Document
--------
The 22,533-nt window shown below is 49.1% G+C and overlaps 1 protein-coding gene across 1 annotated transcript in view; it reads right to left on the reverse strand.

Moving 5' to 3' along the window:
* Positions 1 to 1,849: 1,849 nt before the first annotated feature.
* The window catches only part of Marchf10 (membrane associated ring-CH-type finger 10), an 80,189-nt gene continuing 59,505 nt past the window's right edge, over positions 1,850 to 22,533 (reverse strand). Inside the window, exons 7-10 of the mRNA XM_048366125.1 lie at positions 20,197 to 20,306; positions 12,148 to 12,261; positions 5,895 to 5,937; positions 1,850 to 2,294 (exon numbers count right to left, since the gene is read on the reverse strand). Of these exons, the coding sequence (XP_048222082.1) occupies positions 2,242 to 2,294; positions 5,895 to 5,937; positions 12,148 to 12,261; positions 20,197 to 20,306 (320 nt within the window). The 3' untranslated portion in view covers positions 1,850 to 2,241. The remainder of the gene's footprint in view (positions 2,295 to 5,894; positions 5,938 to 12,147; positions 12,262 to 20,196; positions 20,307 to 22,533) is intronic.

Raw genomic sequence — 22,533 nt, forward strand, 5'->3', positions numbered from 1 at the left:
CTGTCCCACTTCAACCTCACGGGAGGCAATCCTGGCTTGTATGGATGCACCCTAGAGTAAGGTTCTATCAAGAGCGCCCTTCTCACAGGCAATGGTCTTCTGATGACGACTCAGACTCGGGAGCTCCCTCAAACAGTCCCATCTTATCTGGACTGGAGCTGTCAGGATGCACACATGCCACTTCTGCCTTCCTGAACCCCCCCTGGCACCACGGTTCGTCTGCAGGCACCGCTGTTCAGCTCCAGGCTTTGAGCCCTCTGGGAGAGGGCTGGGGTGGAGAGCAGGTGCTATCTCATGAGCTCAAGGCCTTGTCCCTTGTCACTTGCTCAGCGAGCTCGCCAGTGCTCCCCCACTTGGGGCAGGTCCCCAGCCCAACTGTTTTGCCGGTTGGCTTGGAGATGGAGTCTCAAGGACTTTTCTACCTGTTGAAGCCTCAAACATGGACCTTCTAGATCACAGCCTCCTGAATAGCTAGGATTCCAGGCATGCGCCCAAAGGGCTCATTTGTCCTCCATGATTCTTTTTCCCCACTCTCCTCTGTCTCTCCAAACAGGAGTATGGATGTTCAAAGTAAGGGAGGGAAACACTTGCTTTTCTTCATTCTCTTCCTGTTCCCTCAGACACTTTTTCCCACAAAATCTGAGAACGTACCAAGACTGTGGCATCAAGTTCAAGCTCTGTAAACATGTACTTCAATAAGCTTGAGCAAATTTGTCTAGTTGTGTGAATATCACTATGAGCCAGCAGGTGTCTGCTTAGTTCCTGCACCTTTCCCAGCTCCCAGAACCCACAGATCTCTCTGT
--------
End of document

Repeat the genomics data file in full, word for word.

The 22,533-nt window shown below is 49.1% G+C and overlaps 1 protein-coding gene across 1 annotated transcript in view; it reads right to left on the reverse strand.

Moving 5' to 3' along the window:
* Positions 1 to 1,849: 1,849 nt before the first annotated feature.
* The window catches only part of Marchf10 (membrane associated ring-CH-type finger 10), an 80,189-nt gene continuing 59,505 nt past the window's right edge, over positions 1,850 to 22,533 (reverse strand). Inside the window, exons 7-10 of the mRNA XM_048366125.1 lie at positions 20,197 to 20,306; positions 12,148 to 12,261; positions 5,895 to 5,937; positions 1,850 to 2,294 (exon numbers count right to left, since the gene is read on the reverse strand). Of these exons, the coding sequence (XP_048222082.1) occupies positions 2,242 to 2,294; positions 5,895 to 5,937; positions 12,148 to 12,261; positions 20,197 to 20,306 (320 nt within the window). The 3' untranslated portion in view covers positions 1,850 to 2,241. The remainder of the gene's footprint in view (positions 2,295 to 5,894; positions 5,938 to 12,147; positions 12,262 to 20,196; positions 20,307 to 22,533) is intronic.

Raw genomic sequence — 22,533 nt, forward strand, 5'->3', positions numbered from 1 at the left:
CTGTCCCACTTCAACCTCACGGGAGGCAATCCTGGCTTGTATGGATGCACCCTAGAGTAAGGTTCTATCAAGAGCGCCCTTCTCACAGGCAATGGTCTTCTGATGACGACTCAGACTCGGGAGCTCCCTCAAACAGTCCCATCTTATCTGGACTGGAGCTGTCAGGATGCACACATGCCACTTCTGCCTTCCTGAACCCCCCCTGGCACCACGGTTCGTCTGCAGGCACCGCTGTTCAGCTCCAGGCTTTGAGCCCTCTGGGAGAGGGCTGGGGTGGAGAGCAGGTGCTATCTCATGAGCTCAAGGCCTTGTCCCTTGTCACTTGCTCAGCGAGCTCGCCAGTGCTCCCCCACTTGGGGCAGGTCCCCAGCCCAACTGTTTTGCCGGTTGGCTTGGAGATGGAGTCTCAAGGACTTTTCTACCTGTTGAAGCCTCAAACATGGACCTTCTAGATCACAGCCTCCTGAATAGCTAGGATTCCAGGCATGCGCCCAAAGGGCTCATTTGTCCTCCATGATTCTTTTTCCCCACTCTCCTCTGTCTCTCCAAACAGGAGTATGGATGTTCAAAGTAAGGGAGGGAAACACTTGCTTTTCTTCATTCTCTTCCTGTTCCCTCAGACACTTTTTCCCACAAAATCTGAGAACGTACCAAGACTGTGGCATCAAGTTCAAGCTCTGTAAACATGTACTTCAATAAGCTTGAGCAAATTTGTCTAGTTGTGTGAATATCACTATGAGCCAGCAGGTGTCTGCTTAGTTCCTGCACCTTTCCCAGCTCCCAGAACCCACAGATCTCTCTGT